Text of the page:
The grands are all caught up in fictional heroes.  We have so glamorized super heroes and cartoon world that we miss telling them the stories of true heroes.  Men and women all around who have done heroic deeds--all in a day's work.

The last hike commemorates such a hero.  When researching Ed Pulaski, I found one account calling him a reluctant hero.  I prefer to think of him as a man doing his job--and supervising his men---both with his best efforts.  In the GREAT FIRE of 1910, Pulaski managed to lead his team of men to an abandoned mine--known only to him because of his great familiarity with the area.  A huge area was destroyed by wildfires during this two day firestorm with many lives lost.  The entire town of Wallace was ashes when it was all over.  The brave, and yet humble, man saved the life of his men--without regard to the danger he was facing.  He had the stuff that true heroes are made from.

It would seem fitting that our last day to hike would be spent hiking the trail he and his men must have run up--surrounded by deadly fires and with smoke as thick as a pea soup.  A beautiful trail that winds up the mountains to the hidden cave where Pulaski and his men sought refuge.

The skeleton of this towering cypress stands by the trail in silent testimony to the destruction that was wrought.  As I looked at the towering trees and lush green surrounding it, I was reminded of God's work of redemption in the world.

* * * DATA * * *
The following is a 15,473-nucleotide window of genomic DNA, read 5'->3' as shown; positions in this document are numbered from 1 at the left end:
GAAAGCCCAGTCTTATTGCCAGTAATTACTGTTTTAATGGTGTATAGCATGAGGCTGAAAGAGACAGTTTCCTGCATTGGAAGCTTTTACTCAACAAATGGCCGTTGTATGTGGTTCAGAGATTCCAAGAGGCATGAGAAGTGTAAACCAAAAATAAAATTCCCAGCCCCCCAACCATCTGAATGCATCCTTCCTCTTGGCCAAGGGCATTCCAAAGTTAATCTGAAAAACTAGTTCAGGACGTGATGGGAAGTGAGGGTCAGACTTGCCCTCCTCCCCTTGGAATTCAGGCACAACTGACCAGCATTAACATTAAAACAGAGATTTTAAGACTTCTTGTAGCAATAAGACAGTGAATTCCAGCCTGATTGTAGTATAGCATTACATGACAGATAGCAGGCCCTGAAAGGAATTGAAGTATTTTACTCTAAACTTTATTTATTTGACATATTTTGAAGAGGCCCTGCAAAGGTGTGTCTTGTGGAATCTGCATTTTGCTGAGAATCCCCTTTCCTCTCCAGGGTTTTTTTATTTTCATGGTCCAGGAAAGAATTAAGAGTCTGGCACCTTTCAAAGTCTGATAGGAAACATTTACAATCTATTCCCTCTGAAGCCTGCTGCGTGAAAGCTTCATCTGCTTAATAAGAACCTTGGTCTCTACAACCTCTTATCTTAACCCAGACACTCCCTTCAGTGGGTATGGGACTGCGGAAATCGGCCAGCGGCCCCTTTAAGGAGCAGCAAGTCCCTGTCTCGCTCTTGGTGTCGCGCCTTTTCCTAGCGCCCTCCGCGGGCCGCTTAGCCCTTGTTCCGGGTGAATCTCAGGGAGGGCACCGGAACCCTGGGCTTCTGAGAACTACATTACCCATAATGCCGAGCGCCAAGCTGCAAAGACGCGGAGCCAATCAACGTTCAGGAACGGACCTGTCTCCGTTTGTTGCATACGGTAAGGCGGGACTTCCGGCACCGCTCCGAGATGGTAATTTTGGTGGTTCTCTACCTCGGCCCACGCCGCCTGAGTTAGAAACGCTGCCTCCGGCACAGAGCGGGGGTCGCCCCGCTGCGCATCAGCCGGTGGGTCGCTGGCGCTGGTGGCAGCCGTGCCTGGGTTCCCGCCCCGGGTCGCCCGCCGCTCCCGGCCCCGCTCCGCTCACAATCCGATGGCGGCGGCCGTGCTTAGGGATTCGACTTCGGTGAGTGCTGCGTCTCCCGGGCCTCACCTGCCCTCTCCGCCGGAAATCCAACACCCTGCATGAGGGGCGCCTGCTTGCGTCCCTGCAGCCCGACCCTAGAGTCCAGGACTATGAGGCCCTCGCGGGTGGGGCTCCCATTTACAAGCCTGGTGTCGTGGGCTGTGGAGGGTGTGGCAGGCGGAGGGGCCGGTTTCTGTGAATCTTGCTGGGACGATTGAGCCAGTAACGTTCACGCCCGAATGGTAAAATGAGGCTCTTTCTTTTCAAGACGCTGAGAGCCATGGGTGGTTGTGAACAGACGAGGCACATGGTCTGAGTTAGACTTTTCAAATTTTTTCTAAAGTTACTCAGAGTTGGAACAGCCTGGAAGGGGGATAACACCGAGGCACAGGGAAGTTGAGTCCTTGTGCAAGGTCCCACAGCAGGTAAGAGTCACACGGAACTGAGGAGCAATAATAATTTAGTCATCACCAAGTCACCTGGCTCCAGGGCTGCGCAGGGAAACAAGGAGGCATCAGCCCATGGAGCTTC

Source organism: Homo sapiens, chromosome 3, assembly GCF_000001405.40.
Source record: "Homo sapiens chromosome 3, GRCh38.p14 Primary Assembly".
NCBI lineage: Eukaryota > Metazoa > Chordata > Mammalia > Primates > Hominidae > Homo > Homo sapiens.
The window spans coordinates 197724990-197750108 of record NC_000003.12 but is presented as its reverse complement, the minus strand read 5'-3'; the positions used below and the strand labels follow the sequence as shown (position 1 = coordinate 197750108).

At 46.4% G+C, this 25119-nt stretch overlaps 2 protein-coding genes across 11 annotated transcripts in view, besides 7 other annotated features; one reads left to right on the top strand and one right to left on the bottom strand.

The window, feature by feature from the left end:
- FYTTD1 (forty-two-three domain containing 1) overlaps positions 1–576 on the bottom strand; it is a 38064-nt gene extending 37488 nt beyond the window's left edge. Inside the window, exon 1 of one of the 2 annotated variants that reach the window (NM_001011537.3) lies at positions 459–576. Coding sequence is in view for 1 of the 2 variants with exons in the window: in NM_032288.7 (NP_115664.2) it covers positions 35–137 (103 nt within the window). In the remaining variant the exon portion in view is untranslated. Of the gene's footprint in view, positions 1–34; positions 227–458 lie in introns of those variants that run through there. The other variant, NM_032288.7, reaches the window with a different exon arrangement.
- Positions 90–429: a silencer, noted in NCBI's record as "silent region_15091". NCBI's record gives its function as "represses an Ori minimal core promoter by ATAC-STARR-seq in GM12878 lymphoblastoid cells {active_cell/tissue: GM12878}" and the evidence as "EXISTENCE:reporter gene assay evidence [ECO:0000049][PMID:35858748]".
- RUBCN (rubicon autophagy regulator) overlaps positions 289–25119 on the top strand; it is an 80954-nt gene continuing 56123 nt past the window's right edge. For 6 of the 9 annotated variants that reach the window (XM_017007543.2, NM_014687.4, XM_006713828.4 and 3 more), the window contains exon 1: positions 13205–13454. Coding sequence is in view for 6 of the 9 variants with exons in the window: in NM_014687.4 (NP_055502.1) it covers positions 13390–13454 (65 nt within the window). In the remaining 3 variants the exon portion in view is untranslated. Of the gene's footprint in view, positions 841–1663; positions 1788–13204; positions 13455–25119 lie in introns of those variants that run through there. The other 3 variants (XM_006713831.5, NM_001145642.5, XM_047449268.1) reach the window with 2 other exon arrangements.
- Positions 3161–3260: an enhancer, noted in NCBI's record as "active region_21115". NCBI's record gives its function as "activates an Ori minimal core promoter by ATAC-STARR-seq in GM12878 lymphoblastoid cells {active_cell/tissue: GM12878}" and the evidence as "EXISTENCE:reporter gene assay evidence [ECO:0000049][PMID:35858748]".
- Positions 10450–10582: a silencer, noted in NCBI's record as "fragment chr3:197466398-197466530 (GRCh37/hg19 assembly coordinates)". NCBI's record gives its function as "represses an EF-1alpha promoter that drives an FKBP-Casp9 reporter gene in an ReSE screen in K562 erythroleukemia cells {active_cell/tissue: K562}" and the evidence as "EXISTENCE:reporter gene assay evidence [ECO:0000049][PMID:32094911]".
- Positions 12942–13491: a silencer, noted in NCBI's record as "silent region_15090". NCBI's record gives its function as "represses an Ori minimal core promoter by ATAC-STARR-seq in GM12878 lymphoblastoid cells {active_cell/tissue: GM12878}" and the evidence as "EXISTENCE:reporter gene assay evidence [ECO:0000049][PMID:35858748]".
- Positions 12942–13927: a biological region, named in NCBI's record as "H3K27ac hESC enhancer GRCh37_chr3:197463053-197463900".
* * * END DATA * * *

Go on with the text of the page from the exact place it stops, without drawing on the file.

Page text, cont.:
Only the bats live in the cave today and the timbers are but a recreation of what once was there.  Fire leaves little to remember the day of great destruction.

We were unusually quiet on the trail this day.  One could almost hear the cries of panic and the licking of the flames as we trod were those brave men fled for their very lives.  Many survived the seemingly unsurvivable that day---all due to the bravery of one hero.

On a lighter note---we wound through our own mountain trails and braved the hair pin switch backs getting to this place.  Sandra has wonderful memories of eating here while growing up.  My question was HOW IN THE WORLD did anyone ever find this place??  There is NO WAY to describe just how rural this is!  And yet--somehow the locals and the tourists find their way to this watering hole!  I never cease to be amazed!

His disciples answered,
 "But where in this remote place
 can anyone get enough bread to feed them?"

Mark 8:4


  1. "Heroes" come in all sizes, shapes, forms...we just have to believe, my friend. smiles

    1. Amen to that, Linda!!
      Blessings, My Friend!

  2. You guys are really doing amazing work..There are very few people in this world who know the secret of exploring the nature..And those are real heroes just like you.


Your comments keep my writing and often cause me to think. A written form of a hug or a pat on the back and an occasional slap into reality---I treasure them all!